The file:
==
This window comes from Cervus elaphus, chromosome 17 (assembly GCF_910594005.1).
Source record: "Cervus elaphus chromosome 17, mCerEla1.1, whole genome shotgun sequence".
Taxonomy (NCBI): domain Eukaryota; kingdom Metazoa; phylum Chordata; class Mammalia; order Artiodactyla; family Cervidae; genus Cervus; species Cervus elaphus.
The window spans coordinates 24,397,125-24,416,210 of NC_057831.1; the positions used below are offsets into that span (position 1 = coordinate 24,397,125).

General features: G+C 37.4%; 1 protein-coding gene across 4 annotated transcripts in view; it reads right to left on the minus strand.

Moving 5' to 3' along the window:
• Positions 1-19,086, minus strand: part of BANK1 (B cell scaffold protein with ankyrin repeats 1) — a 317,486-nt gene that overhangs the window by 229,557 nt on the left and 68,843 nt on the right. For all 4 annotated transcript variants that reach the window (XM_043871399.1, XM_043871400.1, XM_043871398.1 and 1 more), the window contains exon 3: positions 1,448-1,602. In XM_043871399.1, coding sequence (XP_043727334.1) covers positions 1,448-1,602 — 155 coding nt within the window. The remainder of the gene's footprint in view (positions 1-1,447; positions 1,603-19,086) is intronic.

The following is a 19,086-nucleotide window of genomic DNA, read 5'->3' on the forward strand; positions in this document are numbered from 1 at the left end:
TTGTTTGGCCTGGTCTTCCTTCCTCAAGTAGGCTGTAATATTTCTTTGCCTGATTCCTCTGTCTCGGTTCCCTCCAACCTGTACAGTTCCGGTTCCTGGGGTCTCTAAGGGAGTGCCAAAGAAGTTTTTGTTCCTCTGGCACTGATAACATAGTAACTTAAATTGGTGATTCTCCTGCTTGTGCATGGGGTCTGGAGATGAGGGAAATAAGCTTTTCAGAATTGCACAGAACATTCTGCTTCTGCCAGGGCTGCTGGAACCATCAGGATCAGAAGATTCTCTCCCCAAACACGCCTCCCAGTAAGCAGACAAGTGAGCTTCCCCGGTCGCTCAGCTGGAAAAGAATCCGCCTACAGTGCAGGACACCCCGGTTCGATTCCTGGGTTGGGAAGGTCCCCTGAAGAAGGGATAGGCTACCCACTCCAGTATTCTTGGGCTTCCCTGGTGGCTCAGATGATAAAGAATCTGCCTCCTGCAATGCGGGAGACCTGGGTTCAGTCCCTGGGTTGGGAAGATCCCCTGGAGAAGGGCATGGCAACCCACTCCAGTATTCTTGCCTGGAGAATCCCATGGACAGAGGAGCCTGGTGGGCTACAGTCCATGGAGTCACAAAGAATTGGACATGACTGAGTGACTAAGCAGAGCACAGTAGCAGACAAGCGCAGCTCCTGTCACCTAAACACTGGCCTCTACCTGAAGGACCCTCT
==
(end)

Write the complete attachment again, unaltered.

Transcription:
This window comes from Cervus elaphus, chromosome 17 (assembly GCF_910594005.1).
Source record: "Cervus elaphus chromosome 17, mCerEla1.1, whole genome shotgun sequence".
Taxonomy (NCBI): domain Eukaryota; kingdom Metazoa; phylum Chordata; class Mammalia; order Artiodactyla; family Cervidae; genus Cervus; species Cervus elaphus.
The window spans coordinates 24,397,125-24,416,210 of NC_057831.1; the positions used below are offsets into that span (position 1 = coordinate 24,397,125).

General features: G+C 37.4%; 1 protein-coding gene across 4 annotated transcripts in view; it reads right to left on the minus strand.

Moving 5' to 3' along the window:
• Positions 1-19,086, minus strand: part of BANK1 (B cell scaffold protein with ankyrin repeats 1) — a 317,486-nt gene that overhangs the window by 229,557 nt on the left and 68,843 nt on the right. For all 4 annotated transcript variants that reach the window (XM_043871399.1, XM_043871400.1, XM_043871398.1 and 1 more), the window contains exon 3: positions 1,448-1,602. In XM_043871399.1, coding sequence (XP_043727334.1) covers positions 1,448-1,602 — 155 coding nt within the window. The remainder of the gene's footprint in view (positions 1-1,447; positions 1,603-19,086) is intronic.

The following is a 19,086-nucleotide window of genomic DNA, read 5'->3' on the forward strand; positions in this document are numbered from 1 at the left end:
TTGTTTGGCCTGGTCTTCCTTCCTCAAGTAGGCTGTAATATTTCTTTGCCTGATTCCTCTGTCTCGGTTCCCTCCAACCTGTACAGTTCCGGTTCCTGGGGTCTCTAAGGGAGTGCCAAAGAAGTTTTTGTTCCTCTGGCACTGATAACATAGTAACTTAAATTGGTGATTCTCCTGCTTGTGCATGGGGTCTGGAGATGAGGGAAATAAGCTTTTCAGAATTGCACAGAACATTCTGCTTCTGCCAGGGCTGCTGGAACCATCAGGATCAGAAGATTCTCTCCCCAAACACGCCTCCCAGTAAGCAGACAAGTGAGCTTCCCCGGTCGCTCAGCTGGAAAAGAATCCGCCTACAGTGCAGGACACCCCGGTTCGATTCCTGGGTTGGGAAGGTCCCCTGAAGAAGGGATAGGCTACCCACTCCAGTATTCTTGGGCTTCCCTGGTGGCTCAGATGATAAAGAATCTGCCTCCTGCAATGCGGGAGACCTGGGTTCAGTCCCTGGGTTGGGAAGATCCCCTGGAGAAGGGCATGGCAACCCACTCCAGTATTCTTGCCTGGAGAATCCCATGGACAGAGGAGCCTGGTGGGCTACAGTCCATGGAGTCACAAAGAATTGGACATGACTGAGTGACTAAGCAGAGCACAGTAGCAGACAAGCGCAGCTCCTGTCACCTAAACACTGGCCTCTACCTGAAGGACCCTCT